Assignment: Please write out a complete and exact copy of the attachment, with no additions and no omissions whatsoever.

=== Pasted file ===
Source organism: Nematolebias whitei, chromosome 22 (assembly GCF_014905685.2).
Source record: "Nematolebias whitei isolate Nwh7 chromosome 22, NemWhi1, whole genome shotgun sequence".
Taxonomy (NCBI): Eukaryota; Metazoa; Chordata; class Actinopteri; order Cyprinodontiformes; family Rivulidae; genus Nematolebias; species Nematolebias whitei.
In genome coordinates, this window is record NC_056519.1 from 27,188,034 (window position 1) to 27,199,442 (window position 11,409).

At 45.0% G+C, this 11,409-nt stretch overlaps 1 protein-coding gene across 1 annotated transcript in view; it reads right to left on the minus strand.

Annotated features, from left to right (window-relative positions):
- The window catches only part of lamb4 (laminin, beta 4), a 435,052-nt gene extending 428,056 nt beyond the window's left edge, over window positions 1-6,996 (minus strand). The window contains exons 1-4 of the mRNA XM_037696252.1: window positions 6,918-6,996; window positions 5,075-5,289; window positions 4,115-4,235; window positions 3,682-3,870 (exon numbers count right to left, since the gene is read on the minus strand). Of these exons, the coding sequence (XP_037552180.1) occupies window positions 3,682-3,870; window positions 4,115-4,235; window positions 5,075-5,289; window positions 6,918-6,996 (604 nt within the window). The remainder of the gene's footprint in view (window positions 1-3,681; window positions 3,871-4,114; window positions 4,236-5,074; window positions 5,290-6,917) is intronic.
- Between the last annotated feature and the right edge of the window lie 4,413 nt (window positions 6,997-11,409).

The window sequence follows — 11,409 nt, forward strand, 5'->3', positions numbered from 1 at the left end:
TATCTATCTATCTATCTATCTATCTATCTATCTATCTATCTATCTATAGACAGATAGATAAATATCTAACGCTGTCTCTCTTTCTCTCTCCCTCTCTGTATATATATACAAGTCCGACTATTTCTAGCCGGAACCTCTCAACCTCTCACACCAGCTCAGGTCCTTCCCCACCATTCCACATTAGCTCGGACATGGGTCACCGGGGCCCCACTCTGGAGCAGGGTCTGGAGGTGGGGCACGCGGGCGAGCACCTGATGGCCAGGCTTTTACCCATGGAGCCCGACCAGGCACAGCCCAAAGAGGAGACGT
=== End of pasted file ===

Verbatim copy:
Source organism: Nematolebias whitei, chromosome 22 (assembly GCF_014905685.2).
Source record: "Nematolebias whitei isolate Nwh7 chromosome 22, NemWhi1, whole genome shotgun sequence".
Taxonomy (NCBI): Eukaryota; Metazoa; Chordata; class Actinopteri; order Cyprinodontiformes; family Rivulidae; genus Nematolebias; species Nematolebias whitei.
In genome coordinates, this window is record NC_056519.1 from 27,188,034 (window position 1) to 27,199,442 (window position 11,409).

At 45.0% G+C, this 11,409-nt stretch overlaps 1 protein-coding gene across 1 annotated transcript in view; it reads right to left on the minus strand.

Annotated features, from left to right (window-relative positions):
- The window catches only part of lamb4 (laminin, beta 4), a 435,052-nt gene extending 428,056 nt beyond the window's left edge, over window positions 1-6,996 (minus strand). The window contains exons 1-4 of the mRNA XM_037696252.1: window positions 6,918-6,996; window positions 5,075-5,289; window positions 4,115-4,235; window positions 3,682-3,870 (exon numbers count right to left, since the gene is read on the minus strand). Of these exons, the coding sequence (XP_037552180.1) occupies window positions 3,682-3,870; window positions 4,115-4,235; window positions 5,075-5,289; window positions 6,918-6,996 (604 nt within the window). The remainder of the gene's footprint in view (window positions 1-3,681; window positions 3,871-4,114; window positions 4,236-5,074; window positions 5,290-6,917) is intronic.
- Between the last annotated feature and the right edge of the window lie 4,413 nt (window positions 6,997-11,409).

The window sequence follows — 11,409 nt, forward strand, 5'->3', positions numbered from 1 at the left end:
TATCTATCTATCTATCTATCTATCTATCTATCTATCTATCTATCTATAGACAGATAGATAAATATCTAACGCTGTCTCTCTTTCTCTCTCCCTCTCTGTATATATATACAAGTCCGACTATTTCTAGCCGGAACCTCTCAACCTCTCACACCAGCTCAGGTCCTTCCCCACCATTCCACATTAGCTCGGACATGGGTCACCGGGGCCCCACTCTGGAGCAGGGTCTGGAGGTGGGGCACGCGGGCGAGCACCTGATGGCCAGGCTTTTACCCATGGAGCCCGACCAGGCACAGCCCAAAGAGGAGACGT